Do you know why it is good to eat fiber? Discover why it is beneficial for your health to eat foods rich in fiber every day, and what properties they provide you in your day to day.

Within a healthy, varied and balanced diet, there is no doubt that fiber becomes a truly essential nutritional component, since opting for foods rich in fiber and ultimately following a diet rich in fiber helps to prevent a great diversity of disorders and diseases.

In fact, if we take a look at some of the main benefits of fiber, we realize that it is an essential component when it comes to preventing and reducing constipation, a virtue that in turn translates into preventing diverticulosis and hemorrhoids. It also helps prevent the risk of colon cancer, and since it has a satiating effect, it is interesting when it comes to reducing appetite and losing weight or controlling weight.

Despite this, few people still consume the recommended amount of fiber per day, or even simply do not eat any fiber throughout the day. In general, these people tend to suffer from constipation and also have a greater risk of suffering from some of the pathologies and diseases that we mentioned in the previous paragraph.

Benefits of eating fiber every day:

  • Prevents constipation: Considered one of the most common gastrointestinal problems, it is diagnosed when the person has fewer than three bowel movements per week, or when they are hard, dry and small, difficult to evacuate and painful. Fiber helps keep stools soft, so they are more easily moved through the colon.
  • Reduces the risk of hemorrhoids: Hemorrhoids or piles are varicose veins that arise in the anal area due to excess pressure in the pelvic and rectal area, causing inflammation and stretching. Piles are directly related to constipation, due to the difficulty in passing hard, dry stools.
  • Reduces the risk of colon cancer: Different scientific investigations have confirmed the effect of eating foods rich in fiber with the presence of colon cancer. These results have shown that the more fiber is consumed, the lower the risk of developing polyps (which are bumps in the lining of the colon and that mostly have a benign onset, which progresses to cancer).
  • Reduces and regulates blood cholesterol levels: Regular fiber consumption helps prevent or reduce high blood cholesterol levels. While soluble fiber helps to trap cholesterol that comes from the diet and helps its elimination from the body, insoluble fiber helps in the elimination of waste, stopping the absorption of cholesterol.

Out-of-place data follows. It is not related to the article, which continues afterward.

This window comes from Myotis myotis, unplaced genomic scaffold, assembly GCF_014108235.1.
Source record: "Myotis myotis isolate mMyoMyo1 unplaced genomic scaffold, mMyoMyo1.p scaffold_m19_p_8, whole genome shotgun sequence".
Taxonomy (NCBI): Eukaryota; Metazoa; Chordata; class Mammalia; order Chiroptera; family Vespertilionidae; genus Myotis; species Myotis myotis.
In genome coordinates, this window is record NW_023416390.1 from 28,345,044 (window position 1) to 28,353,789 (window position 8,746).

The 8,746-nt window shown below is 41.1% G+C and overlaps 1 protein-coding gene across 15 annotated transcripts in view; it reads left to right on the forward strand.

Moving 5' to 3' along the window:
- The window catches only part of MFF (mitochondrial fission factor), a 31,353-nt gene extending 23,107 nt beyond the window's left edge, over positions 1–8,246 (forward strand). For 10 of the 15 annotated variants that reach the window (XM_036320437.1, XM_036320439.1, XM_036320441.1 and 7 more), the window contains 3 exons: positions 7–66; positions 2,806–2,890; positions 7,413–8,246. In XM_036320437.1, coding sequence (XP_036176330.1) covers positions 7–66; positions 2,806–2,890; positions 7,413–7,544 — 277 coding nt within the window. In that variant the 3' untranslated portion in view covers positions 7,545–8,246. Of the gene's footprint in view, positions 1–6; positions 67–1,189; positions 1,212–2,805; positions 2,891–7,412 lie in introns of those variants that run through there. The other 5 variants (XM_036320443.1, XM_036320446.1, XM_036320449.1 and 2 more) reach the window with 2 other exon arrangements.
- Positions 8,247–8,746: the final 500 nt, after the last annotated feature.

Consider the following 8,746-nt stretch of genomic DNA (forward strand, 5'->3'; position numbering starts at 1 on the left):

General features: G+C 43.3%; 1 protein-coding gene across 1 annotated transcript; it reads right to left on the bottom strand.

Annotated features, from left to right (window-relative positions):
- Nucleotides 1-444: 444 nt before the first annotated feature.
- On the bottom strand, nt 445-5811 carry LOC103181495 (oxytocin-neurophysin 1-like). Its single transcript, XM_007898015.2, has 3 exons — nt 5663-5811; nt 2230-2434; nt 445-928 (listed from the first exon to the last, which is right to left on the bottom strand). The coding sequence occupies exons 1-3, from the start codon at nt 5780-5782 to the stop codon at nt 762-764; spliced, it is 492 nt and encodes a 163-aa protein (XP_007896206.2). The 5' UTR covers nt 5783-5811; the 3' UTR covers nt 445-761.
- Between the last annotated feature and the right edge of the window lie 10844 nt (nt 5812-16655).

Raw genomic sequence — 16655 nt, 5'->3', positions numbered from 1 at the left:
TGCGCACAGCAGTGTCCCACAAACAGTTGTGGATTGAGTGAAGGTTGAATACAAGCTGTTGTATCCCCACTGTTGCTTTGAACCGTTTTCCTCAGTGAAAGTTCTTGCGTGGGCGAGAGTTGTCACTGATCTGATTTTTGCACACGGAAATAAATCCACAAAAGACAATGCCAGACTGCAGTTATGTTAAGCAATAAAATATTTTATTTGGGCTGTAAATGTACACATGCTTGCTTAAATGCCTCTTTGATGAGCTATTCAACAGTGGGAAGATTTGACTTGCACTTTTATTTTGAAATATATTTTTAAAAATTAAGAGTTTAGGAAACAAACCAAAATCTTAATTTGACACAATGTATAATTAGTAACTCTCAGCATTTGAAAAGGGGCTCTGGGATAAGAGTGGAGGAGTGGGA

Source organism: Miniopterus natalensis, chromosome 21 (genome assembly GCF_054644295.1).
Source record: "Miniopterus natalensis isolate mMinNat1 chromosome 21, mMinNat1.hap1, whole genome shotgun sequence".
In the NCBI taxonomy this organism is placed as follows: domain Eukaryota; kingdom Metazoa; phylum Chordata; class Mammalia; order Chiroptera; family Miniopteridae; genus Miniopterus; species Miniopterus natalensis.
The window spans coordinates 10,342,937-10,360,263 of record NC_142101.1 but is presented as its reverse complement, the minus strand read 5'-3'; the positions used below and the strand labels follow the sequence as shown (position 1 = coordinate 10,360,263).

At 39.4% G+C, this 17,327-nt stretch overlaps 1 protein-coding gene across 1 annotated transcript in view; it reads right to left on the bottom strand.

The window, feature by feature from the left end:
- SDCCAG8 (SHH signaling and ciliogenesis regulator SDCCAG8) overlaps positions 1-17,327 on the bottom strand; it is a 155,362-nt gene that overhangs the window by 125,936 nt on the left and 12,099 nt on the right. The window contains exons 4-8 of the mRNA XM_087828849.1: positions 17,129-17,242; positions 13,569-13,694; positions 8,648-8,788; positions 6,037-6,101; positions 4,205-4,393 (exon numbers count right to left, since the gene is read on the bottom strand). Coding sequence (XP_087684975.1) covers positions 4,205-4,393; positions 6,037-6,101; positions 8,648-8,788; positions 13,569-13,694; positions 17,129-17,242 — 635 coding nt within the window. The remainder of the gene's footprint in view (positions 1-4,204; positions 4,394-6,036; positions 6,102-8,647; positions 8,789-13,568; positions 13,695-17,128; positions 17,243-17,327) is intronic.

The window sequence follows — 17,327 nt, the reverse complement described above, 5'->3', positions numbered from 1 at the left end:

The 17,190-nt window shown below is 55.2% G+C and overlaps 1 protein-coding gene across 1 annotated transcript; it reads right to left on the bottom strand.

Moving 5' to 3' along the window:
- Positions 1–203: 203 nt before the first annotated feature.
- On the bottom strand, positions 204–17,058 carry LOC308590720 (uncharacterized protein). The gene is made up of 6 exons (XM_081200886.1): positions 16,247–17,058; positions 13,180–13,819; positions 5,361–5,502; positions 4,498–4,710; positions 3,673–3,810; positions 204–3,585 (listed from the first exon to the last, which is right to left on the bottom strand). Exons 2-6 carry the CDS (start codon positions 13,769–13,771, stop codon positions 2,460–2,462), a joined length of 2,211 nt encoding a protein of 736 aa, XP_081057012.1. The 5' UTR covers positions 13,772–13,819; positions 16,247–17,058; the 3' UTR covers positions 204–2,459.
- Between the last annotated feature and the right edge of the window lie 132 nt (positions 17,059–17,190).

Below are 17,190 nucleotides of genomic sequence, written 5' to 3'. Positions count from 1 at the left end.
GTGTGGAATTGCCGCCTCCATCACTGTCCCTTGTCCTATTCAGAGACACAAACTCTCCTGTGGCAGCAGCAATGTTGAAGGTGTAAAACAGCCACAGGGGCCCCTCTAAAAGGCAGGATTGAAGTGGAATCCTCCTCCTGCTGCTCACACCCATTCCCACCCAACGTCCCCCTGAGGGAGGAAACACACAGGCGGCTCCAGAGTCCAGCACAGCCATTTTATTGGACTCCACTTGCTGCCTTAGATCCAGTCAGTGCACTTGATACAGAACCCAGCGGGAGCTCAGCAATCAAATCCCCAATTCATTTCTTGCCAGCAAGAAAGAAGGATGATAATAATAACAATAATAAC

• Control blood sugar levels: Regular consumption of foods rich in fiber helps prevent sudden increases in blood glucose. Soluble fiber stands out especially, since by delaying the digestion and absorption of glucose it helps to reduce the production of insulin, having a beneficial effect on the control of glucose levels in the blood.

What is the recommended amount per day?

Many nutritionists agree that a recommended amount of fiber to consume each day is between 25 to 30 grams per day of fiber.

If we exceed this daily amount, it is likely that annoying symptoms appear, such as gas or flatulence, abdominal bloating and an upset stomach.

Choose the best high-fiber foods.

The following food groups stand out especially:

  • Whole grains: They are natural products, rich in fiber that provide a feeling of satiety. In addition, they help prevent the absorption of toxic substances, preventing them from accumulating in our body.
  • Legumes: Like whole grains, legumes are rich in fiber. In addition, they provide good quality vegetable proteins, as well as vitamins and minerals.

You can also pay attention to the following food table where we indicate which are the foods richest in fiber, and their fiber content:

Fiber content per 100 grams of food:
Food Total Fiber
Artichoke 4
Almond 10
Dried pea 17
Fresh pea 4
Blueberry 5
Cooked beans 9
Celery 4
Hazelnut 7
Oats, flakes 6
Sweet potato 8
Barley 10
Rye 13
Plum, dried apricot 9
Damascus, Oregon 8
peach 2
Endive 2
Spinach 2
Raspberry 5
Strawberry 2
Cooked chickpeas 5
Wheat germ 25
Soya flour eleven
Fig, dried apricot 10
Kiwi 4
Lentils eleven
Mango 3
Apple 2
Orange 2
Walnut 5
Cucumber 1
Pear 3
Cooked butter beans 7
Leek 2
Beetroot 3
Cooked cabbage 2
Wheat bran 43
Sunflower seeds 6
Ground flaxseed 39
Sesame seeds eleven
Soy, beans fifteen
Tomato 2
Grape 2
Carrot 4

Beware of overindulging in fiber.

It is very important to increase your fiber intake gradually, little by little, especially if you are not used to eating foods rich in fiber.

The reason is clear: if you increase it suddenly, in large amounts and in a short time, digestive discomfort can occur, such as abdominal cramps, bloating and intestinal gas.

If you have already suffered any of these symptoms, do not worry, since as soon as the natural bacteria present in our digestive system get used to the increase in fiber in the diet, the discomfort will disappear.


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